The Donor Plays a Key Role on Your Team

Let’s reframe this discussion from a different viewpoint. Think of your donor as part of your team — each person plays an important role: the board, the executive staff, the program delivery staff, the service recipient, the community, the volunteers, and the donors. Each person does his or her part to carry out the nonprofit’s mission and make sure it’s financially stable for the long-term.

How can we help the donors feel part of our team and understand the important role they play?

As a donor, I have appreciated being invited to tour a nonprofit or attend a gathering or volunteer for specific projects. And I mean a personal phone call — there’s nothing like it! Sending out an announcement on Facebook or mailing an invitation is good and should happen. But a personal phone call from a board member or a senior staff member to thank donors for their support and also to invite them to a gathering or to a donor appreciation event can be powerful. Donors receiving a call like that feel noticed and valued — they begin to realize they are contributing in important ways in addition to their financial gifts. They begin to feel like a member of the team.

Engage Your Donors

Engaged donors will generally make larger gifts. So have a small gathering for donors at a certain dollar level with an update from the CEO or expert in the field. Or invite a few donors to participate in a focus group where you can brainstorm with them about how to improve the organization — the services as well as the fundraising. Many donors have valuable ideas to share.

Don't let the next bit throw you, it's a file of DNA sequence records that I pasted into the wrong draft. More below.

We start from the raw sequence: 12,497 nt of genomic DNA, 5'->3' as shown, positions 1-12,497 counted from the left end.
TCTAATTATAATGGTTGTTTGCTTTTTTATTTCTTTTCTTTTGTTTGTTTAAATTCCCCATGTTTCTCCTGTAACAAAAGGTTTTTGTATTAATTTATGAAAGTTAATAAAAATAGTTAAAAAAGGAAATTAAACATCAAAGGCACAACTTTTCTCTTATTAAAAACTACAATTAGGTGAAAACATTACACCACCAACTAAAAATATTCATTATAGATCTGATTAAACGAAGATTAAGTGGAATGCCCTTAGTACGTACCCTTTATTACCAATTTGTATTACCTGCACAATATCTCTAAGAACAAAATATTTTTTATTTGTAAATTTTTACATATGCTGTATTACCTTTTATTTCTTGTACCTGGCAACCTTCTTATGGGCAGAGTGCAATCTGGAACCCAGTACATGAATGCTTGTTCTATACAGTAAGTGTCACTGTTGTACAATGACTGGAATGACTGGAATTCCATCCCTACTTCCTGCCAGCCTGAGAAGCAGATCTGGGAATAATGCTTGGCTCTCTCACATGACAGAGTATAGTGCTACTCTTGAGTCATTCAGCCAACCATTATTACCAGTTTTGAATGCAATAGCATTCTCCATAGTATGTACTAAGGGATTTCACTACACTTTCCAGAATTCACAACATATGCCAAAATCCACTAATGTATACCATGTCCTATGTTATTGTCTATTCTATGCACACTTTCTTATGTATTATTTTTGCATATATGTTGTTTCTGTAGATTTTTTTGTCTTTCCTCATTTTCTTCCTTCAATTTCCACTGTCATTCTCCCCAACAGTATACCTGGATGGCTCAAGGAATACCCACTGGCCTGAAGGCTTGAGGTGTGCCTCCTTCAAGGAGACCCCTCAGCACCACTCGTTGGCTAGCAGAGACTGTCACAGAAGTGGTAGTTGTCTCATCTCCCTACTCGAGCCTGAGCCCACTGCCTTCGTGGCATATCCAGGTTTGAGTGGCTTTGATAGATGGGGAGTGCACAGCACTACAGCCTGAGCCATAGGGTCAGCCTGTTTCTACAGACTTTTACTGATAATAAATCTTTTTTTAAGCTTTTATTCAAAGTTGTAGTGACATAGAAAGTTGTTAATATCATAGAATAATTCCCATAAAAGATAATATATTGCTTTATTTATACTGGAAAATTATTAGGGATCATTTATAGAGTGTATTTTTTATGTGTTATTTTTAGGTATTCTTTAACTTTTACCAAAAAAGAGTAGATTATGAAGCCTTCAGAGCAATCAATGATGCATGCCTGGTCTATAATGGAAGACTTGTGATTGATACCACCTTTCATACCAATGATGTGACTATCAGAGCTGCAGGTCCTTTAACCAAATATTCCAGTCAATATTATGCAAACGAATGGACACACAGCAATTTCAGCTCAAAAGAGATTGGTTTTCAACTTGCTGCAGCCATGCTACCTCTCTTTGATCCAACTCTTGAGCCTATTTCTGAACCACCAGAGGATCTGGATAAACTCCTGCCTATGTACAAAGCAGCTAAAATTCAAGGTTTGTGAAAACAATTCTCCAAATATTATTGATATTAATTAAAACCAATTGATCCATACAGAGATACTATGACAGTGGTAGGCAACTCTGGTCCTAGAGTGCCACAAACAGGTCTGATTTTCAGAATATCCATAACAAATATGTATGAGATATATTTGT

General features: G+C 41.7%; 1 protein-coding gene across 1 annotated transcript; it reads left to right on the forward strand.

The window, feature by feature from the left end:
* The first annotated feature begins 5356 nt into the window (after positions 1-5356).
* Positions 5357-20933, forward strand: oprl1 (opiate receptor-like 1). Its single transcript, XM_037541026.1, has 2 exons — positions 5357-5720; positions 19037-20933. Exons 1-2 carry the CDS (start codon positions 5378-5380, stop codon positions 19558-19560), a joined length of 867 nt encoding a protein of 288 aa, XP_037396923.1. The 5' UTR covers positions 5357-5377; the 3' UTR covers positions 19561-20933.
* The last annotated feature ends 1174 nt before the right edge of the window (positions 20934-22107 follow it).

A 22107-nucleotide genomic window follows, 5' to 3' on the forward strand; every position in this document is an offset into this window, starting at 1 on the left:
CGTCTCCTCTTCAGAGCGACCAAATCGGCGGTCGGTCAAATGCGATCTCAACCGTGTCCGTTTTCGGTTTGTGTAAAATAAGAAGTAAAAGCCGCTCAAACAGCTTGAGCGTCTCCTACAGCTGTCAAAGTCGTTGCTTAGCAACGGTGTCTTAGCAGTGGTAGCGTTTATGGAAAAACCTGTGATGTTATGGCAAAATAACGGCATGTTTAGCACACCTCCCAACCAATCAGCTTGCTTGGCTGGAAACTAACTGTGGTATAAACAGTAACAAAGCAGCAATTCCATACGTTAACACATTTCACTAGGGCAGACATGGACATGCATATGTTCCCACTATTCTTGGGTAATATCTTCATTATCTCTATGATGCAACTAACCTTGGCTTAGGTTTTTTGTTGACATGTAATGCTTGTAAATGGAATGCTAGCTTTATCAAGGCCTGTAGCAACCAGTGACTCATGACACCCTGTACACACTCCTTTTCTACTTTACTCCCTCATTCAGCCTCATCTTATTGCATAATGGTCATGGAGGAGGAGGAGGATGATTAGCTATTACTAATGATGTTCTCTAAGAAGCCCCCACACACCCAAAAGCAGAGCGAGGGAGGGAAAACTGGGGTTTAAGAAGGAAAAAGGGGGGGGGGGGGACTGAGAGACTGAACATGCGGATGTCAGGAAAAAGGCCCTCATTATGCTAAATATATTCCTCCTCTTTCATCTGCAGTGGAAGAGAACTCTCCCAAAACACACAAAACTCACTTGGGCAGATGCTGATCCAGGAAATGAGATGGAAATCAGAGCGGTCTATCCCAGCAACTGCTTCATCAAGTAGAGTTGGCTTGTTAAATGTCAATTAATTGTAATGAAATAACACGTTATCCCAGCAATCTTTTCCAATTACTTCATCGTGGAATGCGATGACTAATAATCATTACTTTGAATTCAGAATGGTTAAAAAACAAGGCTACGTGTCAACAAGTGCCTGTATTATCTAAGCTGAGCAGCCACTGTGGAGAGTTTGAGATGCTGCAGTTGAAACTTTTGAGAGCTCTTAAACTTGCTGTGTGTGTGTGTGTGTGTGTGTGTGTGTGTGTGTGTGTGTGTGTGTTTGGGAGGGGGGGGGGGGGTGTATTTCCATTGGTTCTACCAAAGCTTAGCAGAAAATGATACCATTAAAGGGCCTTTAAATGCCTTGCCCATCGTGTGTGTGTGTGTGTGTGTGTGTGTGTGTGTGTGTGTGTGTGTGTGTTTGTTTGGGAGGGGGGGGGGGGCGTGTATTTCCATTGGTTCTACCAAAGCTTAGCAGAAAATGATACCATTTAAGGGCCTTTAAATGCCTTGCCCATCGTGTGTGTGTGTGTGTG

Meeting one-on-one with donors can be very beneficial, as well. Let your donor know you are tracking each of his or her gifts and report to the donor about the difference the gift made. Donors who feel their gifts are making a difference will be more likely to give at a higher level next time — especially if you ask them to.

Segment Donors by Gift Level

Another way to give a donor the opportunity to give at a higher level is simply to ask them to give a stretch gift. It sounds so basic, but you would be surprised how many donors report that they gave simply because someone asked them personally. Using direct mail, you could segment your lists and ask all donors who gave $100 to consider giving $125 or $150.